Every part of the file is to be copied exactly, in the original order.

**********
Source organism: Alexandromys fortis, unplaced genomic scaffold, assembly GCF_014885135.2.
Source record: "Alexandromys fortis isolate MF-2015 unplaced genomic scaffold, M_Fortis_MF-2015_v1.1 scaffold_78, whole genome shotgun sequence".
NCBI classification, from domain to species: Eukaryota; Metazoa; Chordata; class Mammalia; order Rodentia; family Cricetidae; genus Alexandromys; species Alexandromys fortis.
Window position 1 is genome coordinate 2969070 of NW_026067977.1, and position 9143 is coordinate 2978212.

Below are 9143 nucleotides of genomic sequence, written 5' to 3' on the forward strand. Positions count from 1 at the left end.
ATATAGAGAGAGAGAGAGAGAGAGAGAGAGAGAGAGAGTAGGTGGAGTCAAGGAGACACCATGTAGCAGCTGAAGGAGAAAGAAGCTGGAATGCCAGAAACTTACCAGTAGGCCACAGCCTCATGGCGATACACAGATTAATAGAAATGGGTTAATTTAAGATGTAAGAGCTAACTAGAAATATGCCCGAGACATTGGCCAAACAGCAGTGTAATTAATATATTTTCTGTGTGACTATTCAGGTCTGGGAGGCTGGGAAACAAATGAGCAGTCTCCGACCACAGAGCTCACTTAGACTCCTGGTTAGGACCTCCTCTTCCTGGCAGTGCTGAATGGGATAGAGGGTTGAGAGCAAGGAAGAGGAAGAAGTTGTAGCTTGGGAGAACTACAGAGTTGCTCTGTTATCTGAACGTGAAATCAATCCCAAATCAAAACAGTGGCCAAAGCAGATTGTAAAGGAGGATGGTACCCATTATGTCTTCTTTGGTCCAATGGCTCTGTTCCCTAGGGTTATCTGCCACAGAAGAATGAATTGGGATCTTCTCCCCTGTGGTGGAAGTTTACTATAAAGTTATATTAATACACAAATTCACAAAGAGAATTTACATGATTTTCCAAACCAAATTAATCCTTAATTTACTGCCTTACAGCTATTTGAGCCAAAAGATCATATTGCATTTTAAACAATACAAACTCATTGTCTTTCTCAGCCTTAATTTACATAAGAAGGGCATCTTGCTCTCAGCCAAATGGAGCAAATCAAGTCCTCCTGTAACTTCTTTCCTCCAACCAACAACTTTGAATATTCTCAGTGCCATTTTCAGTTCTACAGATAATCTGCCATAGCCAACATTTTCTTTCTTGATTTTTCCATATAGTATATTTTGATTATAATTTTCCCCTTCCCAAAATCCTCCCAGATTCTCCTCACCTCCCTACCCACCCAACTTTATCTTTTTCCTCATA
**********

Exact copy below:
Source organism: Alexandromys fortis, unplaced genomic scaffold, assembly GCF_014885135.2.
Source record: "Alexandromys fortis isolate MF-2015 unplaced genomic scaffold, M_Fortis_MF-2015_v1.1 scaffold_78, whole genome shotgun sequence".
NCBI classification, from domain to species: Eukaryota; Metazoa; Chordata; class Mammalia; order Rodentia; family Cricetidae; genus Alexandromys; species Alexandromys fortis.
Window position 1 is genome coordinate 2969070 of NW_026067977.1, and position 9143 is coordinate 2978212.

Below are 9143 nucleotides of genomic sequence, written 5' to 3' on the forward strand. Positions count from 1 at the left end.
ATATAGAGAGAGAGAGAGAGAGAGAGAGAGAGAGAGAGTAGGTGGAGTCAAGGAGACACCATGTAGCAGCTGAAGGAGAAAGAAGCTGGAATGCCAGAAACTTACCAGTAGGCCACAGCCTCATGGCGATACACAGATTAATAGAAATGGGTTAATTTAAGATGTAAGAGCTAACTAGAAATATGCCCGAGACATTGGCCAAACAGCAGTGTAATTAATATATTTTCTGTGTGACTATTCAGGTCTGGGAGGCTGGGAAACAAATGAGCAGTCTCCGACCACAGAGCTCACTTAGACTCCTGGTTAGGACCTCCTCTTCCTGGCAGTGCTGAATGGGATAGAGGGTTGAGAGCAAGGAAGAGGAAGAAGTTGTAGCTTGGGAGAACTACAGAGTTGCTCTGTTATCTGAACGTGAAATCAATCCCAAATCAAAACAGTGGCCAAAGCAGATTGTAAAGGAGGATGGTACCCATTATGTCTTCTTTGGTCCAATGGCTCTGTTCCCTAGGGTTATCTGCCACAGAAGAATGAATTGGGATCTTCTCCCCTGTGGTGGAAGTTTACTATAAAGTTATATTAATACACAAATTCACAAAGAGAATTTACATGATTTTCCAAACCAAATTAATCCTTAATTTACTGCCTTACAGCTATTTGAGCCAAAAGATCATATTGCATTTTAAACAATACAAACTCATTGTCTTTCTCAGCCTTAATTTACATAAGAAGGGCATCTTGCTCTCAGCCAAATGGAGCAAATCAAGTCCTCCTGTAACTTCTTTCCTCCAACCAACAACTTTGAATATTCTCAGTGCCATTTTCAGTTCTACAGATAATCTGCCATAGCCAACATTTTCTTTCTTGATTTTTCCATATAGTATATTTTGATTATAATTTTCCCCTTCCCAAAATCCTCCCAGATTCTCCTCACCTCCCTACCCACCCAACTTTATCTTTTTCCTCATA